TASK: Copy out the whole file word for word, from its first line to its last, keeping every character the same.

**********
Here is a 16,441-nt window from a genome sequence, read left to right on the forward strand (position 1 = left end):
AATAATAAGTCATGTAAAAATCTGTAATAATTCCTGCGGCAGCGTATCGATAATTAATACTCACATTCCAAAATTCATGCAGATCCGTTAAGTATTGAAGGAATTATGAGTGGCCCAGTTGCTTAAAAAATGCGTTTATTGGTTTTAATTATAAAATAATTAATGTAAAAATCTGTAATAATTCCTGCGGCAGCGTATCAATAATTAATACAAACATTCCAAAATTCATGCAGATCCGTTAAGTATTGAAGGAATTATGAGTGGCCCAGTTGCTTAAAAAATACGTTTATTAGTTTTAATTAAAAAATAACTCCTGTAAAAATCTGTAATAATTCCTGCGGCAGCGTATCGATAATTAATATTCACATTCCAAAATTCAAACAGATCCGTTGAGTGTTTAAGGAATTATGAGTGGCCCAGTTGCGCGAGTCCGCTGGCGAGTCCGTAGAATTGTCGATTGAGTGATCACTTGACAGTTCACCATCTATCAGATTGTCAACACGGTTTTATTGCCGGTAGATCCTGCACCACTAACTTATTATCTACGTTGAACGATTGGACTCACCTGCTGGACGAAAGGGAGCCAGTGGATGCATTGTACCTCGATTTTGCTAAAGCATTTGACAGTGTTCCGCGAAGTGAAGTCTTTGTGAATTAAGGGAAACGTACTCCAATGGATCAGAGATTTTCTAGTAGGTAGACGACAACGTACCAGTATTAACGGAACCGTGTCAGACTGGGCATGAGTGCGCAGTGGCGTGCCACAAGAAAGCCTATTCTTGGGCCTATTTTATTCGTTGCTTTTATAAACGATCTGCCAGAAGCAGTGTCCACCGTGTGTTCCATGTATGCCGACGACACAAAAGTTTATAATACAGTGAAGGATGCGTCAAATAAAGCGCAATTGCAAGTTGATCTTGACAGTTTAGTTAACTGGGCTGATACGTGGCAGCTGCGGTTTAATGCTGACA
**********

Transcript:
Here is a 16,441-nt window from a genome sequence, read left to right on the forward strand (position 1 = left end):
AATAATAAGTCATGTAAAAATCTGTAATAATTCCTGCGGCAGCGTATCGATAATTAATACTCACATTCCAAAATTCATGCAGATCCGTTAAGTATTGAAGGAATTATGAGTGGCCCAGTTGCTTAAAAAATGCGTTTATTGGTTTTAATTATAAAATAATTAATGTAAAAATCTGTAATAATTCCTGCGGCAGCGTATCAATAATTAATACAAACATTCCAAAATTCATGCAGATCCGTTAAGTATTGAAGGAATTATGAGTGGCCCAGTTGCTTAAAAAATACGTTTATTAGTTTTAATTAAAAAATAACTCCTGTAAAAATCTGTAATAATTCCTGCGGCAGCGTATCGATAATTAATATTCACATTCCAAAATTCAAACAGATCCGTTGAGTGTTTAAGGAATTATGAGTGGCCCAGTTGCGCGAGTCCGCTGGCGAGTCCGTAGAATTGTCGATTGAGTGATCACTTGACAGTTCACCATCTATCAGATTGTCAACACGGTTTTATTGCCGGTAGATCCTGCACCACTAACTTATTATCTACGTTGAACGATTGGACTCACCTGCTGGACGAAAGGGAGCCAGTGGATGCATTGTACCTCGATTTTGCTAAAGCATTTGACAGTGTTCCGCGAAGTGAAGTCTTTGTGAATTAAGGGAAACGTACTCCAATGGATCAGAGATTTTCTAGTAGGTAGACGACAACGTACCAGTATTAACGGAACCGTGTCAGACTGGGCATGAGTGCGCAGTGGCGTGCCACAAGAAAGCCTATTCTTGGGCCTATTTTATTCGTTGCTTTTATAAACGATCTGCCAGAAGCAGTGTCCACCGTGTGTTCCATGTATGCCGACGACACAAAAGTTTATAATACAGTGAAGGATGCGTCAAATAAAGCGCAATTGCAAGTTGATCTTGACAGTTTAGTTAACTGGGCTGATACGTGGCAGCTGCGGTTTAATGCTGACA